Yudoff, a serial killer of public universities, is famous for his signature quote, “Being president of the University of California is like being manager of a cemetery: there are many people under you and no one is listening.” People left the conference at the end to go to Yudoff’s house (lavishly paid for by the state) to construct a cemetery on his lawn.

The conference represented all levels of public education: k12 + community college, state university and UC levels levels. Adult Education is facing destruction because it lost its dedicated funding stream from the state. Thus it is now at the whim of local school districts, all of whom are cutting back. It also represented a unity of students and unions, without the historical splits due to syndicalism that have always hurt movements (black vs brown, students vs workers, etc

The conference represented a real, growing movement to defend public education. The broad range of attacks has created separate streams of struggle (students at each level, teachers at each level) that face different situations and thus have somewhat different demands. These streams are still marching parallel. It will take one more step for them to fuse into a genuinely common movement.

The conference was endorsed by: CFT, UC Berkeley General Assembly, San Francisco Bay Labor Council, Solidarity Alliance, Oakland Education Association (OEA), UPTE Local 1, CUE Local 3, AFT 1493, Peace and Freedom Party, Berkeley SJP (Students for Justice in Palestine), Berkeley PSA (Persian Student Association)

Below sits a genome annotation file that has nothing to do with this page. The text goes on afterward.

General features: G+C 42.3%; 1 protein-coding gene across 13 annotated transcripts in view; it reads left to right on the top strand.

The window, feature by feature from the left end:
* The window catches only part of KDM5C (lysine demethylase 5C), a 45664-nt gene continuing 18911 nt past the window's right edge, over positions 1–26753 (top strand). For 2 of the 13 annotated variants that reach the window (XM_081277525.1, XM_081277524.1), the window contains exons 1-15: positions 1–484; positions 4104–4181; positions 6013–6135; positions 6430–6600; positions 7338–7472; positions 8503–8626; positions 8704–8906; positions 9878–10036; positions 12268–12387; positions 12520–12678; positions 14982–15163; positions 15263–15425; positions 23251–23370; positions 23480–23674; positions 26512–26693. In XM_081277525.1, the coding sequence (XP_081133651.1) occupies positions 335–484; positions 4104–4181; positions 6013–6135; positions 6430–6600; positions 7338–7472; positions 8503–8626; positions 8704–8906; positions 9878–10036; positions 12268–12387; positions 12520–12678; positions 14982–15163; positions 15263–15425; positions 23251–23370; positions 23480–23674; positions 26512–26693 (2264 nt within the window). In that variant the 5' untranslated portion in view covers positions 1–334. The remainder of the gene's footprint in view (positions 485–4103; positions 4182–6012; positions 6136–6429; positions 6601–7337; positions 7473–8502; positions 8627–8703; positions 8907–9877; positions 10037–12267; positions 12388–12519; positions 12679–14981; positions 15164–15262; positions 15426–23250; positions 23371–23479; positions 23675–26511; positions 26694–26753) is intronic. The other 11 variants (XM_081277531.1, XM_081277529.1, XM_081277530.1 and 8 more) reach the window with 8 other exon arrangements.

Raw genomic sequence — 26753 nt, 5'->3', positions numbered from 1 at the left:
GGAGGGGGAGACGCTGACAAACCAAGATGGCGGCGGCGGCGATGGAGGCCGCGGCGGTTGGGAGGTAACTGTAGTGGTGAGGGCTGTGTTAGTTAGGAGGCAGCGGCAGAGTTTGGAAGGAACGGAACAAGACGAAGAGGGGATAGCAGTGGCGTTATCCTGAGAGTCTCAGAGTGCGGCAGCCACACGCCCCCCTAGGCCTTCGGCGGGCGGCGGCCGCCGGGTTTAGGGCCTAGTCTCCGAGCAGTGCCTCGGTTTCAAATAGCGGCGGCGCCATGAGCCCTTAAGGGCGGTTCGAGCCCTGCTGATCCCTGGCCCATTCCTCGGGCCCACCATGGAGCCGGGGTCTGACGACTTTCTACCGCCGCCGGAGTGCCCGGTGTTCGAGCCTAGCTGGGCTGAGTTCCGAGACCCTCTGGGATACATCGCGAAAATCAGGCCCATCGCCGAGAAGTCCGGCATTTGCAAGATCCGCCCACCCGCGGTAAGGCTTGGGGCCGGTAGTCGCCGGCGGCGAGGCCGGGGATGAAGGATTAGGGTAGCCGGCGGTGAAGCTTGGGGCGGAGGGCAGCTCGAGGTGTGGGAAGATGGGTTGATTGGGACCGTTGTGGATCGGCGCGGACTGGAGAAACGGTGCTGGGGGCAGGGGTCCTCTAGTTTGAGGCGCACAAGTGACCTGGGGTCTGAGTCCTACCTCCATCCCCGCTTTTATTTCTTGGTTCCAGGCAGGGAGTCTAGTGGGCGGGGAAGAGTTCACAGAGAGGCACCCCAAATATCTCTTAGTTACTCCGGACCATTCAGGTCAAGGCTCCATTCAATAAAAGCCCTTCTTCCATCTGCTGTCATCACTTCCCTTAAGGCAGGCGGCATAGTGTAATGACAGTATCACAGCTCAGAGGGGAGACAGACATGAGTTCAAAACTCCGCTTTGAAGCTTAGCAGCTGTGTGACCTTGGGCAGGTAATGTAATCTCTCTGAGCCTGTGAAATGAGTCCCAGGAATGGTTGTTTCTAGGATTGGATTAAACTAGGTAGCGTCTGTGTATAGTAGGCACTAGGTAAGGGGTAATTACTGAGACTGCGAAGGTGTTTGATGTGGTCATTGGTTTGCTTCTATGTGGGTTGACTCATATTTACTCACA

The disparity of conditions lead to the creation of a long laundry list of demands as well as a variety of positions on what actions to take and when. As is traditional at UC Berkeley, the conference attempted to resolve all this with hours of messy and inefficient ultra democracy.

We note that the Civil Rights Movement subsumed hundreds of demands behind the two-word banner  “Freedom Now”. Though this clarity of vision has yet to congeal, the direction is clearly towards “Free Quality Public Education for All”. The emergence of a popularly accepted “banner” is the hallmark of an active and growing social movement. This is half-a-step away.

The underlying theme is a positive vision. While there is plenty of talk about “fighting budget cuts”, one of the strengths of this movement from the start is that it has not put forward a negative vision (ie being “against” everything), but has systematically put forward the vision of “Defend Public Education”. Everyone there clearly recognized, as well, that the movement cannot be built unless the interests of undocumented workers are included. This is a reflection of the great 2006 marches, a formative event for many students.

At the same time, the orientation towards “Free Quality Public Education for All” is not yet directed holding the government accountable to guarantee the interests of the people, rather than corporations. This idea is so implicit in peoples’ thinking, however, that most people would immediately assume this.
There is plenty of general recognition that the privatization of public education is happening. However there appears to be little general recognition that government at all levels – federal, state, and local – is systematically being shriveled by the capitalist class.  The government, at all levels, is getting out of the people business with startling speed. By privatizing, it avoids all accountability.